• Take time to think about the meaning and purpose of your life. The death of someone loved creates opportunities to take inventory and assess how you might make a difference in your own life, as well as someone else’s life.

• Read books and articles about grief. If you are feeling overwhelmed, seek out a certified grief counselor. A good resource for all of these is the ADEC website,

ASU Foundation exceeds goal for Giving Tuesday

December 9, 2013

Dedicated Sun Devil families contributed $10,831 to the ASU Sun Devil Family Association (SDFA) on Giving Tuesday, exceeding its goal by $5,831 and contributing enough to create three new scholarships and three new emergency crisis fund awards.

When matching funds were added in, the amount raised for the SDFA was $15,831. Download Full Image

The ASU Foundation also exceeded its employee-fundraising goal by raising $850 in gift cards to places like Target, Walmart and grocery stores for families in need.

Giving Tuesday is an annual day of giving back that occurs on the Tuesday following Thanksgiving. Creators of the holiday hope to see it become as prevalent in American society as Black Friday and Cyber Monday.

Every year, the ASU Foundation and SDFA recognize this day by giving back to ASU students and families. This year, ASU parents Tim and Junette West generously offered to match every dollar donated, up to $5,000.

“Giving Tuesday is important as a day to spotlight our mission of supporting student success and building a university family community,” said Robin Okun Hengl, senior director of parent programs. Gifts made to the SDFA support student scholarships, free tutoring, an emergency crisis fund and a free Thanksgiving dinner for students who are unable to go home for the holiday. 

“The SDFA has truly been a blessing in my life, and I will forever be grateful to them," said SDFA student scholar Nicholas. "Because of them, I was able to continue getting my education at Arizona State University without having to worry about whether or not I would be able to register for classes because I was unable to pay the outstanding balance on my account.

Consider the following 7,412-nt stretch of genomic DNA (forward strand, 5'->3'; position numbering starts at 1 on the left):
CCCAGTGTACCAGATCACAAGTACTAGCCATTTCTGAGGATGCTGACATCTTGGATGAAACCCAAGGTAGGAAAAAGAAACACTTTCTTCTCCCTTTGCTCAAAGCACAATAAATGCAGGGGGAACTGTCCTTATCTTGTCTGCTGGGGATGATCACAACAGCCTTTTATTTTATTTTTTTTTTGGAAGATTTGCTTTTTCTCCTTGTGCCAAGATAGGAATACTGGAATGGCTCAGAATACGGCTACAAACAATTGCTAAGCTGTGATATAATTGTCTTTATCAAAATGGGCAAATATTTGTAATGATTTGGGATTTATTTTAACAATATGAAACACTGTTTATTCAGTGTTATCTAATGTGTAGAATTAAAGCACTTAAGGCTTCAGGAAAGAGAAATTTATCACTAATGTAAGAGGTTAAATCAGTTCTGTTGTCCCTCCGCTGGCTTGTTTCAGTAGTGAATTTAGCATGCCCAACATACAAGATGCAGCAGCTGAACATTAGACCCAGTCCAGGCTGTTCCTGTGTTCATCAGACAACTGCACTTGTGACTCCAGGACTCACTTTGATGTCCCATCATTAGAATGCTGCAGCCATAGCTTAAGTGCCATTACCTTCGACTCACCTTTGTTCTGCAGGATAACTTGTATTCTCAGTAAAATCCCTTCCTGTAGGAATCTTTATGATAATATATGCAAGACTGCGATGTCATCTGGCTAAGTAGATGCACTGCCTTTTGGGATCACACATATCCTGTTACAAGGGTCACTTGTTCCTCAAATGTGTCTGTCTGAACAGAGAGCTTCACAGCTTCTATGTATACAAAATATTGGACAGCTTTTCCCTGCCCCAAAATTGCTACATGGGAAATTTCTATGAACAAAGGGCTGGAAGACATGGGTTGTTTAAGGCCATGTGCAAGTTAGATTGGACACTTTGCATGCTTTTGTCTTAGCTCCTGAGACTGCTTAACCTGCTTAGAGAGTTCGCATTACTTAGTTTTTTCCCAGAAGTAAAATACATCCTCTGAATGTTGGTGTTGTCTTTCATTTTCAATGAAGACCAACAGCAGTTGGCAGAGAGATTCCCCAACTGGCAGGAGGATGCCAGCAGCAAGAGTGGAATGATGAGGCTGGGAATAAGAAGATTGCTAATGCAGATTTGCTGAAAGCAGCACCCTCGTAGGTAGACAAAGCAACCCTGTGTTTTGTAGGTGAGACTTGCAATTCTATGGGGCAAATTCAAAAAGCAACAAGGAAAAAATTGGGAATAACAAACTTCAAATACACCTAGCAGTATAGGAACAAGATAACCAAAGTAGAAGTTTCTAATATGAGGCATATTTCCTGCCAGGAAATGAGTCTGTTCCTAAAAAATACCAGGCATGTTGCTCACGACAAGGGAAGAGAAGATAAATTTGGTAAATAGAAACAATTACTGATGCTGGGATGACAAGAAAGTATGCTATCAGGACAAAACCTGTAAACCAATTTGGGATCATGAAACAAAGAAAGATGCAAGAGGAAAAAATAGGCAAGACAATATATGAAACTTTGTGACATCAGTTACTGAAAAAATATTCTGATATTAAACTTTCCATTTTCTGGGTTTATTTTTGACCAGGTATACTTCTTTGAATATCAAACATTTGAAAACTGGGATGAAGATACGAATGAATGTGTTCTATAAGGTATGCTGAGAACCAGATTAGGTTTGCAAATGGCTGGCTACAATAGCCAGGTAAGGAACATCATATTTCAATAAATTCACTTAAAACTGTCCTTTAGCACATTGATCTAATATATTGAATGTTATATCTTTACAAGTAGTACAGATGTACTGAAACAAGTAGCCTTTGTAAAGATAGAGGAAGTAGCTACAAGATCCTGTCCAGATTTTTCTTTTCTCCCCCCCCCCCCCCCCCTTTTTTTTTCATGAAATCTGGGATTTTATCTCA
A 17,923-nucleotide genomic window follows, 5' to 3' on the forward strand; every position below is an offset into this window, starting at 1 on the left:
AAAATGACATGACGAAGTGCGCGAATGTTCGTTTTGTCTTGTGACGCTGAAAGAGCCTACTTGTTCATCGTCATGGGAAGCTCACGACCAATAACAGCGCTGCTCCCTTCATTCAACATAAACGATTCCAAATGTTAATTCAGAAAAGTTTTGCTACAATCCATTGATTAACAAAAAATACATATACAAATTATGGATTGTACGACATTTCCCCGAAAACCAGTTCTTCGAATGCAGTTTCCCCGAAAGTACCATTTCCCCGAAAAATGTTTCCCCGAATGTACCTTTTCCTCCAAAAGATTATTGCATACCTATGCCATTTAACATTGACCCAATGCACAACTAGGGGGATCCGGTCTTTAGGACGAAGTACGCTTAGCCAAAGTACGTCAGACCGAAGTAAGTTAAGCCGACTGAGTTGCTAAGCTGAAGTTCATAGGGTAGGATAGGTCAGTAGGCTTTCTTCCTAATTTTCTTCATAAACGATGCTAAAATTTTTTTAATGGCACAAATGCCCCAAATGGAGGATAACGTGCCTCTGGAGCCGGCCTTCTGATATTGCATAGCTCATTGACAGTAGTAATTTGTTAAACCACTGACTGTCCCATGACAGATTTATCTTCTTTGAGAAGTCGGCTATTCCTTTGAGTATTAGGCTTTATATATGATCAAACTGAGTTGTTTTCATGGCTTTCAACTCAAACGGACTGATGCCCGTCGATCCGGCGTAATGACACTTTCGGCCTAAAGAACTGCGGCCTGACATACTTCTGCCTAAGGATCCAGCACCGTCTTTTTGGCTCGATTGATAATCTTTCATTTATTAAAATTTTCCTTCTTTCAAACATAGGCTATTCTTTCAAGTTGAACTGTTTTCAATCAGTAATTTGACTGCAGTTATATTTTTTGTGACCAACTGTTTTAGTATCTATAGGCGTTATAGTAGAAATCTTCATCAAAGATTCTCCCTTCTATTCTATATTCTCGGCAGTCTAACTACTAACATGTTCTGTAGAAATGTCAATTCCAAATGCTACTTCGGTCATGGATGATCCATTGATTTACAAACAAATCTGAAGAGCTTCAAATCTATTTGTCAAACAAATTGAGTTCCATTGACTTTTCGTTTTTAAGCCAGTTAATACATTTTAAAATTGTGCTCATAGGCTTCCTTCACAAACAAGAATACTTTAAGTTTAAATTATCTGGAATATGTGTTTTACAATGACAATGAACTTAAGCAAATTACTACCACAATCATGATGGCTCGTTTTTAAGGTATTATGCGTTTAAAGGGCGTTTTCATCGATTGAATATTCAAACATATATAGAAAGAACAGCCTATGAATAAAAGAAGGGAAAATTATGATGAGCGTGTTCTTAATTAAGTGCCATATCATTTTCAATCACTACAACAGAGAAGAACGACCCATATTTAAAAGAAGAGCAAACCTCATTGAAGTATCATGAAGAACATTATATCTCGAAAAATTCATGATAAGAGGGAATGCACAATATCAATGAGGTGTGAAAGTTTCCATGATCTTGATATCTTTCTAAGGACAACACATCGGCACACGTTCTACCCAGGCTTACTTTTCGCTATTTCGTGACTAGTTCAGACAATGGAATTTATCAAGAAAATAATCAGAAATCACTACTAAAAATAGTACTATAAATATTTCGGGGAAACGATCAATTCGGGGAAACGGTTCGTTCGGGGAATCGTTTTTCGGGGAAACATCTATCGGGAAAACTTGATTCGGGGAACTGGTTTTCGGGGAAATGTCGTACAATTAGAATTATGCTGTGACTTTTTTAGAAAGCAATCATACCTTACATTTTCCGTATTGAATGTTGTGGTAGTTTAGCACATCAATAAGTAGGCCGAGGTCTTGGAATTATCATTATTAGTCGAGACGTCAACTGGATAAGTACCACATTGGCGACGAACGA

“The family association has done more than just help me out financially, they have helped me give back to the community and the university. Because of them, I have been able to meet so many different people and help make a positive impact around the university and the community.”

Nicholas also helped volunteer at the free SDFA Thanksgiving dinner this year. Being part of the SDFA has given him a way to give back to others.

“I know that if I was unable to go home for the holidays, a warm Thanksgiving meal would truly help lift my spirits, so it is my hope that I am able to help do that for the students on Thanksgiving.”

Tania, another SDFA student scholar, emphasized the impact that the family association has had on her life as a student.

"The ASU Sun Devil Family Association has helped me to pay for my undergraduate education, and the way the activities are organized makes it feel like a family," she said. "It is not only financial support, but also emotional support.”

For more information on the ASU Foundation and its efforts for Giving Tuesday, visit asufoundation.orgFor more information about the SDFA and how to give back, click here or visit

To watch a video about the impact of contributions, visit more information on Giving Tuesday, visit